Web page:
The connective tissue
Another key driver of the mobility is the overall expansion of the supply chain as a whole, says
Simon Ellis, practice director at research and consulting firm IDC Manufacturing Insights. In other words, whereas the supply chain may have once included just a handful of key people—warehouse supervisor, dispatcher, driver—it now incorporates a wider variety of waypoints.
“The supply chain is an inherently distributed function that includes people who aren’t in your buildings, but are scattered across different locations,” says Ellis. “Because of this, the ability to connect them, get information from them, and disseminate information to them is a critical part of modern supply chain management.”
This scenario is a critical component of the real-time supply chain—a Holy Grail that shippers have been striving to reach for decades, and that may be here sooner than we think. With devices now connected with networks of sensors, and then capturing and disseminating more timely and accurate data across the supply chain, that real-time supply chain is now within closer grasp for many companies.
“Mobility is the connective tissue that supports the real-time supply chain,” notes Ellis. “Whether that means capturing information in real-time and sending it back to the systems to make decisions based on that data, or sending the information out to people to make those decisions, mobility truly is the heart of the process.”
Moving beyond the truck cab
Driver connectivity has been top-of-mind for shippers for decades, but thanks to advancements in technology, those same shippers can now think beyond the truck cab and extend their mobile supply chains in both directions—back to the dock or out to the customer’s receiving location. “Mobility is moving beyond the cab,” says Hood, “and beyond simply providing connectivity around vehicle and driver performance.”
chain, with much of that progress being driven by
the challenges that all shippers are facing in today’s
business world. Increased transportation costs, a driver
shortage, and changing regulations—all of these issues
are driving the increased adoption of mobility.”
— Bob Hood, Capgemini
Credit the new electronic logging device mandate with driving at least some of this trend. As of December 17, 2017, any commercial vehicle weighing over 10,000 pounds with a model year of 2000 or newer had to be equipped with an FMCSA-approved electronic logging device (ELD). By pushing drivers and carriers to “move into the electronic age,” so to speak, the ELD mandate is essentially propelling any laggards to invest in mobile technology—whether they intended to or not.
“Because they now have to keep electronic logs, there’s a fair amount of maturity for mobility in transportation,” says Hood. Concurrently, the technology continues to evolve to the extent that it’s now possible to use handheld devices—as opposed to cumbersome, clunky in-cab communications and asset tracking systems. “We’re now seeing more detection-type, IoT-enabled devices both on the containers and in the trailer,” says Hood.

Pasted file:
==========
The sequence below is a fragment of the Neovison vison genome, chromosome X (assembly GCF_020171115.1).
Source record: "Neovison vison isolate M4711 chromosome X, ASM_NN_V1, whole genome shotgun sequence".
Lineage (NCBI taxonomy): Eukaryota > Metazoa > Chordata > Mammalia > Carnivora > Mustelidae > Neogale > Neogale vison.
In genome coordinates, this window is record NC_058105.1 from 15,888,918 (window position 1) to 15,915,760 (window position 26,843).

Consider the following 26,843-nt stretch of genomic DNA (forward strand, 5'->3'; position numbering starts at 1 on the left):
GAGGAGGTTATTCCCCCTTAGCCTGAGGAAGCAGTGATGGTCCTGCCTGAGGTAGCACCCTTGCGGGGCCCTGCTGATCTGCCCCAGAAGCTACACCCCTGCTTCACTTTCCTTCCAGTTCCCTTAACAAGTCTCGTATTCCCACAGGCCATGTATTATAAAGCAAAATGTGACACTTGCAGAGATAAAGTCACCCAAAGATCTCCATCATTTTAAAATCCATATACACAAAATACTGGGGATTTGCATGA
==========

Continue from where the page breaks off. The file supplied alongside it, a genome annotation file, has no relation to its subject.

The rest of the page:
The same evolution is happening with rail, where the movement is enabled by a combination of mobile devices and IoT. “For years, car location messages had to be routed through several different companies, and those messages weren’t as timely or reliable as shippers would have liked,” Hood explains. “But now, many shippers are putting IoT devices in rail cars to measure things like temperature and pressure and to track locations—all of which adds up to improved supply chain visibility.”
What’s the outlook?
As mobility continues to enhance supply chain activities that take place outside the four walls of the warehouse and DC, the availability of more real-time data at a lower cost will also push the on-the-go supply chain forward. As this trend continues to evolve, expect to see a wider swath of shippers tapping into the power of the mobile supply chain.
Going forward, Hood expects to see even more innovation around how companies leverage the connected world and the information that it’s generating. “I think we’re also going to see more vendors come into the space to develop supply chain visibility applications and leverage all of the inputs such as weather and social media,” says Hood, who also sees a place for artificial intelligence (AI) and machine learning in that equation down the line.
“Once that happens, companies will really be able to automate, to a much larger extent, how they deal with exceptions that occur during the distribution and shipping processes,” adds Hood, “and truly leverage the power of the mobile supply chain.”